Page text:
This past week I started teaching an introductory college composition course for a group of incoming UW student athletes. It’s a small group, just 14 male students, and most of the group are football players. For their second writing assignment, I gave them an essay that I wrote was I was around 16 years old (without my name on it, so they were reading it as coming from an unknown and anonymous author) and asked them to write a peer response letter to the author, detailing the strengths and weaknesses of the piece and offering some suggestions for revision and improvement. The piece was called “Happy Geeks”, and I publish it here in its original, unvarnished, unedited, uncensored form, in order to give you a glimpse into my own adolescent mind:
Oranges in the greenest valley I’d ever seen. Damn, I loved Sacramento. First we lived on Londonderry Dr. in Rancho Cordova, but then we got a house on base and let my dad’s cousin, Max Liedtke, and his family move in with us. They had lived with us for a while before that. They had a pretty big family I think, but I only remember their mom, who was blind in one eye from a fireworks explosion when she was a kid, Greg, the oldest boy, and Natalie, who I called Gnat, which she hated. She took my room and I had to share with Greg and a younger blonde kid, Nick. Sometimes I would walk around the back between the side of the house and the wooden fence where there wasn’t much space and protected by the whirring of the fan, pick up the loose white rocks and throw them at Gnat’s window. That pissed her off too. But then we moved out, those bastards, and onto the base. 116 Semple Pl. We had those ugly-ass bushes out front that smelled like poison insecticide pine trees. And behind the itchy one in front of the house there was a nozzle and hose that I would use to spray my sisters cat, Ink. I was a mean little bastard to that cat.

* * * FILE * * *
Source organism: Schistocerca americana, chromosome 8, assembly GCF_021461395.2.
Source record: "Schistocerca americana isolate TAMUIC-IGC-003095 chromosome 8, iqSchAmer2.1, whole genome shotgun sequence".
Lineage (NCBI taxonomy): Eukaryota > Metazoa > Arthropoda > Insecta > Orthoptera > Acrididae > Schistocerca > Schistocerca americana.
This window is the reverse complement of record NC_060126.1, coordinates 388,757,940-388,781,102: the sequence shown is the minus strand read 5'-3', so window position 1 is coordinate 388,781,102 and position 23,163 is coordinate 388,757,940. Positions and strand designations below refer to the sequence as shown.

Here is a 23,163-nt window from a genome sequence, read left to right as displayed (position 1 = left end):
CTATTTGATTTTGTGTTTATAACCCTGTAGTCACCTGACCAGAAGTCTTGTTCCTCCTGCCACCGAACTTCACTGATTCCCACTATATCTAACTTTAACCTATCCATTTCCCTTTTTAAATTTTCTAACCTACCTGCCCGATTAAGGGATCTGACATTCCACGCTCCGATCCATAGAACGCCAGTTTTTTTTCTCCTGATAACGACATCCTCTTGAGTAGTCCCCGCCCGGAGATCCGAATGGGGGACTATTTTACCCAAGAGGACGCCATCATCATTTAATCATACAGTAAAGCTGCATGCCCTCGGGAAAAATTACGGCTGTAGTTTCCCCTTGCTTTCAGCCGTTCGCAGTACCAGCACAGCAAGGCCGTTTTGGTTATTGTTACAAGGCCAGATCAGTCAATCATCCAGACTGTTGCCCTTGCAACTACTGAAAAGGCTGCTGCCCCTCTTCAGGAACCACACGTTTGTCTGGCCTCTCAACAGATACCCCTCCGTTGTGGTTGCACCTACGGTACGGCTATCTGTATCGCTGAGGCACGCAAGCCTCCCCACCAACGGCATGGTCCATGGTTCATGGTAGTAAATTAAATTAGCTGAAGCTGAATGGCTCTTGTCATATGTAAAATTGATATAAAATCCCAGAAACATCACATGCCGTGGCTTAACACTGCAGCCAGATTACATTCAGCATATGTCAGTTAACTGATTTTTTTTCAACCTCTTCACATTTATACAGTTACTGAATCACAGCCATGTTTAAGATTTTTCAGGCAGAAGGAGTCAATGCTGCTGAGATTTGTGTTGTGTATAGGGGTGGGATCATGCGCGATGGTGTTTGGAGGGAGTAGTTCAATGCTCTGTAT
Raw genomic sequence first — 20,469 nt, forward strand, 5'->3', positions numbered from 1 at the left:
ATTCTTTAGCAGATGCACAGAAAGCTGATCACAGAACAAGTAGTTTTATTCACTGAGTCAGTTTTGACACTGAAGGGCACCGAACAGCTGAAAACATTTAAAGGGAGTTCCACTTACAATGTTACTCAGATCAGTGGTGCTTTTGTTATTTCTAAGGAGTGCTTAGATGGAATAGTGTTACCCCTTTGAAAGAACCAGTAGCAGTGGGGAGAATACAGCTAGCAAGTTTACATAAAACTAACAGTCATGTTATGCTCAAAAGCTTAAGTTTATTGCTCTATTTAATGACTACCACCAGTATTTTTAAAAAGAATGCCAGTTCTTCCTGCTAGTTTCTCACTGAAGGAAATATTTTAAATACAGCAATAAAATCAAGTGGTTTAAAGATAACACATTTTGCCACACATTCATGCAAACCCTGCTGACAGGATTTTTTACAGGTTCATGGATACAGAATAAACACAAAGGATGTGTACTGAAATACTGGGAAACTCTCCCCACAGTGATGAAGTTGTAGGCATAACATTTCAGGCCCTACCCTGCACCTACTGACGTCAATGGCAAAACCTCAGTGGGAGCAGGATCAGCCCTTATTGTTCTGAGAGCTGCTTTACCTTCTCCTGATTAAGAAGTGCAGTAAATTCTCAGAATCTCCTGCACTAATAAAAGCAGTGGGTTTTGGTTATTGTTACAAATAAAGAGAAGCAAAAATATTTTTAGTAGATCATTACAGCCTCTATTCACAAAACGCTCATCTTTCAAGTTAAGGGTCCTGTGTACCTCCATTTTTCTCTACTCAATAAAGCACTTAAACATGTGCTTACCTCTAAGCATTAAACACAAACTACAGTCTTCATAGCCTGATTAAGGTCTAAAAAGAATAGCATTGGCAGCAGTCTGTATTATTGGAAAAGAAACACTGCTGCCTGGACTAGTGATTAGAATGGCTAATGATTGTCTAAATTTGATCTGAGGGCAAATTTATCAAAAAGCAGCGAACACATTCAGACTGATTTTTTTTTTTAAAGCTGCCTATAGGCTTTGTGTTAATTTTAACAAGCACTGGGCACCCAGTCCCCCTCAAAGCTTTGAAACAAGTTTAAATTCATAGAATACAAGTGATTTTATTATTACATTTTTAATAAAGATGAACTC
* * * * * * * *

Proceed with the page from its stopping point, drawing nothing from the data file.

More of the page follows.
I had the best friends there. Trevor Miller, Robert Rice, Robert Ringer, Stripper Stripper Stripper McCrory Crory Crory, who was from Mississippi and who I traded all my Daryl Strawberry’s to, Jared and Josh Crandall, one of whom busted their heads open on the big jump we’d always hit on the way home from school, and Josh Bass and Nick Corcoran at the end. At the end of my street there was a red headed kid named Michael, whose mom read a book on how to win sweepstakes and drawings and won a car, t.v. and some other stuff. When I was in 2nd or 3rd grade, he caught some strange virus that completely paralyzed him for almost a year. Finally it just went away, and he slowly regained motor skills, although when I moved years later, he was still slow and a little uncoordinated. There was also one geeky kid, who read fantasy novels and picked his nose, that when I burned down the field with Greg and was shaking with shock as I was walking home the long way came up to me with advice like he had experience in starting huge brush fires. “What I would suggest is to enlist the services of the fire department without alerting too many adults.” He told us once he wasn’t into sports, but like his dad was a real outdoorsman. Outdoorsman my ass, he read The Hobbit in 3rd grade.